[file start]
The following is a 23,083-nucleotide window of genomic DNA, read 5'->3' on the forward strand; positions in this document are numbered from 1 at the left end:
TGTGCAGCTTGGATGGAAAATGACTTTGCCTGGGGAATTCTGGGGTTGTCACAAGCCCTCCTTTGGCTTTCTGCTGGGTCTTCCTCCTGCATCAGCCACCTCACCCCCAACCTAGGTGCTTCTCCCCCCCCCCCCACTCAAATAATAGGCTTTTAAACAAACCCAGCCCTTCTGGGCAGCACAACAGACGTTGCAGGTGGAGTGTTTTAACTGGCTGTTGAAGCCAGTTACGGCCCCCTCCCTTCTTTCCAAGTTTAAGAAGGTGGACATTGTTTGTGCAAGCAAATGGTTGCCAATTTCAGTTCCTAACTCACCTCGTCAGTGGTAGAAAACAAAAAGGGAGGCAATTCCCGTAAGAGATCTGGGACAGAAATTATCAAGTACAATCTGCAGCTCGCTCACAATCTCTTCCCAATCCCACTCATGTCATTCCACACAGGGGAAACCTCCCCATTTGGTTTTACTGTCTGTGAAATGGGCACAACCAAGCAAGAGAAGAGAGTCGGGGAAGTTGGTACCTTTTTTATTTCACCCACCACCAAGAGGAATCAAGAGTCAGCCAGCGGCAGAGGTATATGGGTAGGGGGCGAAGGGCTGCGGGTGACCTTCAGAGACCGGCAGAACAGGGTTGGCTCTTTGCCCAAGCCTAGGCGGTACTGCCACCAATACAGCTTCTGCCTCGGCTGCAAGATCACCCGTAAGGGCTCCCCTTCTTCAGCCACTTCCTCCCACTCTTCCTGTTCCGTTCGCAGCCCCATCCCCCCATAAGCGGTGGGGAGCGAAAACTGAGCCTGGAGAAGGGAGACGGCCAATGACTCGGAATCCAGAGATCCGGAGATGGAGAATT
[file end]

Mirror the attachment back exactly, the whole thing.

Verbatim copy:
The following is a 23,083-nucleotide window of genomic DNA, read 5'->3' on the forward strand; positions in this document are numbered from 1 at the left end:
TGTGCAGCTTGGATGGAAAATGACTTTGCCTGGGGAATTCTGGGGTTGTCACAAGCCCTCCTTTGGCTTTCTGCTGGGTCTTCCTCCTGCATCAGCCACCTCACCCCCAACCTAGGTGCTTCTCCCCCCCCCCCCACTCAAATAATAGGCTTTTAAACAAACCCAGCCCTTCTGGGCAGCACAACAGACGTTGCAGGTGGAGTGTTTTAACTGGCTGTTGAAGCCAGTTACGGCCCCCTCCCTTCTTTCCAAGTTTAAGAAGGTGGACATTGTTTGTGCAAGCAAATGGTTGCCAATTTCAGTTCCTAACTCACCTCGTCAGTGGTAGAAAACAAAAAGGGAGGCAATTCCCGTAAGAGATCTGGGACAGAAATTATCAAGTACAATCTGCAGCTCGCTCACAATCTCTTCCCAATCCCACTCATGTCATTCCACACAGGGGAAACCTCCCCATTTGGTTTTACTGTCTGTGAAATGGGCACAACCAAGCAAGAGAAGAGAGTCGGGGAAGTTGGTACCTTTTTTATTTCACCCACCACCAAGAGGAATCAAGAGTCAGCCAGCGGCAGAGGTATATGGGTAGGGGGCGAAGGGCTGCGGGTGACCTTCAGAGACCGGCAGAACAGGGTTGGCTCTTTGCCCAAGCCTAGGCGGTACTGCCACCAATACAGCTTCTGCCTCGGCTGCAAGATCACCCGTAAGGGCTCCCCTTCTTCAGCCACTTCCTCCCACTCTTCCTGTTCCGTTCGCAGCCCCATCCCCCCATAAGCGGTGGGGAGCGAAAACTGAGCCTGGAGAAGGGAGACGGCCAATGACTCGGAATCCAGAGATCCGGAGATGGAGAATT